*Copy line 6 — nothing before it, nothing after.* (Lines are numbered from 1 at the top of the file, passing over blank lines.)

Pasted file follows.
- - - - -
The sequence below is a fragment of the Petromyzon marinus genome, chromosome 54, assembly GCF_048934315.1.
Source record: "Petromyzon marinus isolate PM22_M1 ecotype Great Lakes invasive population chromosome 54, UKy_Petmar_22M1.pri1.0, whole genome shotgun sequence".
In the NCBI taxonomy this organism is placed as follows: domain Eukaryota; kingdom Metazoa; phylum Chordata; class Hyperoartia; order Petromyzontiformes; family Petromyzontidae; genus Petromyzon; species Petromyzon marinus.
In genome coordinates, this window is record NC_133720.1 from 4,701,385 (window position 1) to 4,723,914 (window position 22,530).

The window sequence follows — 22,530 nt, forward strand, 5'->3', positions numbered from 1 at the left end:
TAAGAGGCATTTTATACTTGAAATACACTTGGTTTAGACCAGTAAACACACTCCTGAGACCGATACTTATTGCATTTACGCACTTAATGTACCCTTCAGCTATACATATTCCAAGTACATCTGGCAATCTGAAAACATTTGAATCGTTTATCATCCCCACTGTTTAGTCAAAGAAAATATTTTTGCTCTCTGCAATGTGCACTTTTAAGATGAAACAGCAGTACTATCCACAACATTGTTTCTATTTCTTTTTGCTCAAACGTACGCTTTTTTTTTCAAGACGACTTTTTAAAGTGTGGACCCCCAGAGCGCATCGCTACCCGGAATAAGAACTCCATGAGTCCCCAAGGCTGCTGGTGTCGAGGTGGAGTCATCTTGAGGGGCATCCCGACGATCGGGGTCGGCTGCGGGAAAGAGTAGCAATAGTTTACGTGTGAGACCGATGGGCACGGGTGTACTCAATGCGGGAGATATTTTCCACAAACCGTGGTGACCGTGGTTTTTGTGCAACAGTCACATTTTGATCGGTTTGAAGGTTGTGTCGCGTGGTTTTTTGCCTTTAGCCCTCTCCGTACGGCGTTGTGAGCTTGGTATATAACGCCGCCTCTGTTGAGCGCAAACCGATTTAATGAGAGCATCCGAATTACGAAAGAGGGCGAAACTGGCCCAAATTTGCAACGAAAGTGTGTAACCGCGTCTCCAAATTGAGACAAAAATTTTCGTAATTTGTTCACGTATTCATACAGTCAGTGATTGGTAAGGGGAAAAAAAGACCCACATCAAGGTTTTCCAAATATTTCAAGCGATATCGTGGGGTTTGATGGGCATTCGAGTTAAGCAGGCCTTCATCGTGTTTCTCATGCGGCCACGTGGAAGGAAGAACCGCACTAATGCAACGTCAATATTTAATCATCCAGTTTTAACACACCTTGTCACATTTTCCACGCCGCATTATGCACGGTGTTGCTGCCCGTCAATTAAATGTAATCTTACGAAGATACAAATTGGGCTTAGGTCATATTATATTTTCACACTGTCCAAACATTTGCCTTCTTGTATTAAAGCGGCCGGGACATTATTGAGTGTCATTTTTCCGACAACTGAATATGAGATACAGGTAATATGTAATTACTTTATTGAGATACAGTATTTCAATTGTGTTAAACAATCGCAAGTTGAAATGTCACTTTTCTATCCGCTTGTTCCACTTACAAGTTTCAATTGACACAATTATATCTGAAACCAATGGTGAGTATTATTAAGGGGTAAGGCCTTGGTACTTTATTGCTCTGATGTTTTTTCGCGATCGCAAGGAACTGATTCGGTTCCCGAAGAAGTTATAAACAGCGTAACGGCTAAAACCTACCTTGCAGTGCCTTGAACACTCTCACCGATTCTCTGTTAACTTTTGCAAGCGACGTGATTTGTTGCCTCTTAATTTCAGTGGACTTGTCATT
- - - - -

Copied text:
TAAGAGGCATTTTATACTTGAAATACACTTGGTTTAGACCAGTAAACACACTCCTGAGACCGATACTTATTGCATTTACGCACTTAATGTACCCTTCAGCTATACATATTCCAAGTACATCTGGCAATCTGAAAACATTTGAATCGTTTATCATCCCCACTGTTTAGTCAAAGAAAATATTTTTGCTCTCTGCAATGTGCACTTTTAAGATGAAACAGCAGTACTATCCACAACATTGTTTCTATTTCTTTTTGCTCAAACGTACGCTTTTTTTTTCAAGACGACTTTTTAAAGTGTGGACCCCCAGAGCGCATCGCTACCCGGAATAAGAACTCCATGAGTCCCCAAGGCTGCTGGTGTCGAGGTGGAGTCATCTTGAGGGGCATCCCGACGATCGGGGTCGGCTGCGGGAAAGAGTAGCAATAGTTTACGTGTGAGACCGATGGGCACGGGTGTACTCAATGCGGGAGATATTTTCCACAAACCGTGGTGACCGTGGTTTTTGTGCAACAGTCACATTTTGATCGGTTTGAAGGTTGTGTCGCGTGGTTTTTTGCCTTTAGCCCTCTCCGTACGGCGTTGTGAGCTTGGTATATAACGCCGCCTCTGTTGAGCGCAAACCGATTTAATGAGAGCATCCGAATTACGAAAGAGGGCGAAACTGGCCCAAATTTGCAACGAAAGTGTGTAACCGCGTCTCCAAATTGAGACAAAAATTTTCGTAATTTGTTCACGTATTCATACAGTCAGTGATTGGTAAGGGGAAAAAAAGACCCACATCAAGGTTTTCCAAATATTTCAAGCGATATCGTGGGGTTTGATGGGCATTCGAGTTAAGCAGGCCTTCATCGTGTTTCTCATGCGGCCACGTGGAAGGAAGAACCGCACTAATGCAACGTCAATATTTAATCATCCAGTTTTAACACACCTTGTCACATTTTCCACGCCGCATTATGCACGGTGTTGCTGCCCGTCAATTAAATGTAATCTTACGAAGATACAAATTGGGCTTAGGTCATATTATATTTTCACACTGTCCAAACATTTGCCTTCTTGTATTAAAGCGGCCGGGACATTATTGAGTGTCATTTTTCCGACAACTGAATATGAGATACAGGTAATATGTAATTACTTTATTGAGATACAGTATTTCAATTGTGTTAAACAATCGCAAGTTGAAATGTCACTTTTCTATCCGCTTGTTCCACTTACAAGTTTCAATTGACACAATTATATCTGAAACCAATGGTGAGTATTATTAAGGGGTAAGGCCTTGGTACTTTATTGCTCTGATGTTTTTTCGCGATCGCAAGGAACTGATTCGGTTCCCGAAGAAGTTATAAACAGCGTAACGGCTAAAACCTACCTTGCAGTGCCTTGAACACTCTCACCGATTCTCTGTTAACTTTTGCAAGCGACGTGATTTGTTGCCTCTTAATTTCAGTGGACTTGTCATT